I grew up in an atheist family. While my parents were raised in religious homes—my father in a kosher Jewish house, my mother in a devout Christian Science one—as adults they renounced their adherence to organized religion. They raised their daughters in a religion-free zone.
But I was born spiritual. I longed to belong to some sort of tradition. I used to sneak away from home on Sundays and go to Catholic Mass with my best friend's family. While I had no education in prayer, I prayed all the time. I prayed over dead birds in our suburban neighborhood; I bought gospel music records; I hung a photo of JFK in my bedroom after he was assassinated and prayed to him. My sisters thought I was nuts.
I once heard an Irish writer say that "an essential element in the life of a writer is to have been an outsider in childhood, to have been given the gift of not belonging." This man's gift had been a father whose job kept the family moving from one town to another. This made him an acute observer of people, and, he said, a better writer. My own childhood predicament of not belonging to a religion, of not being given answers to the big questions, awakened in me an intense yearning to understand the mysterious nature of life and death. I went looking for answers everywhere. I became especially fascinated by prayer: how different people pray, to whom they pray, the answers they receive. Over my many years of searching, I have prayed with Jews at the Wailing Wall in Jerusalem, with Muslims in Egypt, with Buddhists in Nepal, with Hindus in India. I have engaged in prayer rituals with Native Americans, goddess worshippers, pagans and shamans.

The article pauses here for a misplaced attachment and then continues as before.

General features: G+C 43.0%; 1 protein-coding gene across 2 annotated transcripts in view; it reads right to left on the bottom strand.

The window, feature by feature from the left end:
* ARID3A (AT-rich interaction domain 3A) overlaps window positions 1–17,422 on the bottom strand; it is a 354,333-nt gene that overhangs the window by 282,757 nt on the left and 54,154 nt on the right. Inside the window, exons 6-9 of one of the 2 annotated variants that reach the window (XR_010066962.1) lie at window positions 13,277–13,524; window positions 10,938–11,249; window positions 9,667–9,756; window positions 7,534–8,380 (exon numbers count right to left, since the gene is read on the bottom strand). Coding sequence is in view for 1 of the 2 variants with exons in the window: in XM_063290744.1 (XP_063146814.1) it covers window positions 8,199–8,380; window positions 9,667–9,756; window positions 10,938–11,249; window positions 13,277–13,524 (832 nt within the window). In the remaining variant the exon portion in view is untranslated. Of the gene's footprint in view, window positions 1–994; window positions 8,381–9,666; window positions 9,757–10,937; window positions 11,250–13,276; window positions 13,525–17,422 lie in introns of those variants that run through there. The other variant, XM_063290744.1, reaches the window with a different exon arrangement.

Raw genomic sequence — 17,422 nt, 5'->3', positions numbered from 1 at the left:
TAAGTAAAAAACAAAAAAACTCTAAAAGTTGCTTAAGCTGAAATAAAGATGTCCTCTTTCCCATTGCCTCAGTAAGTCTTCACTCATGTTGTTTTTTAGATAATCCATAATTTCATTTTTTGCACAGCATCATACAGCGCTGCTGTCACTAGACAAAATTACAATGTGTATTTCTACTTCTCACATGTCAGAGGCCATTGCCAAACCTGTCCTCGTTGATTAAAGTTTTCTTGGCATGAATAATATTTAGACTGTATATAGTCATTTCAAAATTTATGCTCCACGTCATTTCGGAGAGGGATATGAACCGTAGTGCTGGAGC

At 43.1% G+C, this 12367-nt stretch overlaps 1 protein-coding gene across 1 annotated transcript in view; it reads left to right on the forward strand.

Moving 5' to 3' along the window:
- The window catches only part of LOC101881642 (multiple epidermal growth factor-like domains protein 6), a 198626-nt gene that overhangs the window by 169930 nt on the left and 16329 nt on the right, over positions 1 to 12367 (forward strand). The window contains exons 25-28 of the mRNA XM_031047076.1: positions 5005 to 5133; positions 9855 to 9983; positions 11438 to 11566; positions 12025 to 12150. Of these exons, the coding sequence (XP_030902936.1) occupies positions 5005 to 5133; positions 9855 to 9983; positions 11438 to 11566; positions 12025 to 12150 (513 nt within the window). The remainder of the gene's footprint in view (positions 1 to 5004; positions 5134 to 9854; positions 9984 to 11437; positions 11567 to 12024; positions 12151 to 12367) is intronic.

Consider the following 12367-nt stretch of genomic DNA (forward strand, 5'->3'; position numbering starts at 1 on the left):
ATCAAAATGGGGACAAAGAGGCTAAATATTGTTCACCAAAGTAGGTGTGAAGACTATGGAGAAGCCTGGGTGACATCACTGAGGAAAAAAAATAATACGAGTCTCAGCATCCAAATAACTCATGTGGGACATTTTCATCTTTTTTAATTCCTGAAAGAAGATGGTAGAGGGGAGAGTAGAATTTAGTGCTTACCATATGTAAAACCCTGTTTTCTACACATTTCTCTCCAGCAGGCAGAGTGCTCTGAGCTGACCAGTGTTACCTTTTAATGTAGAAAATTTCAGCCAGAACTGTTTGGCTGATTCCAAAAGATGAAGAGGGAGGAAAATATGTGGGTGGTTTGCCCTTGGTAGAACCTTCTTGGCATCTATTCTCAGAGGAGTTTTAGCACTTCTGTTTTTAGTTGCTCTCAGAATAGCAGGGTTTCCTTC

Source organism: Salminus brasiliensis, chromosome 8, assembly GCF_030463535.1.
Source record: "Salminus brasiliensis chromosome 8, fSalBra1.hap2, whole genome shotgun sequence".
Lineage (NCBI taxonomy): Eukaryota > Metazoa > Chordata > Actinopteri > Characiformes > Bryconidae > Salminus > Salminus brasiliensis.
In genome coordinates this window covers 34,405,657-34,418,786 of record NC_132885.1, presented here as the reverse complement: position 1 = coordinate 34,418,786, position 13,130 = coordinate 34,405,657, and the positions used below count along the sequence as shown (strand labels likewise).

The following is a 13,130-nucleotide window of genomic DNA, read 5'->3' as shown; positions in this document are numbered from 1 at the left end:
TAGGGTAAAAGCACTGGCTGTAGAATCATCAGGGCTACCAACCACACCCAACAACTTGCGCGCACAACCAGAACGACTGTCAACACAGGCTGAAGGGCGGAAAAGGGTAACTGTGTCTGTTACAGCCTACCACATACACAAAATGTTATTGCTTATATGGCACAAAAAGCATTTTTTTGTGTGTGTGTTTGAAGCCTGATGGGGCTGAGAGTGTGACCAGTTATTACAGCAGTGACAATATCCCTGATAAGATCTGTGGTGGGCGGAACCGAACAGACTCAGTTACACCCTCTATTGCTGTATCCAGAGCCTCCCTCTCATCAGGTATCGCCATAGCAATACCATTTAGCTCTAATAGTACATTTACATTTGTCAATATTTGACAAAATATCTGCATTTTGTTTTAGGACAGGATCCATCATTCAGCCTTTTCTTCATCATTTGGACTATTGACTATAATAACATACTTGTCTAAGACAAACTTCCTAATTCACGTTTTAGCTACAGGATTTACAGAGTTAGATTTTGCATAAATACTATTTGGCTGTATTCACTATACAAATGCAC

What it really means to pray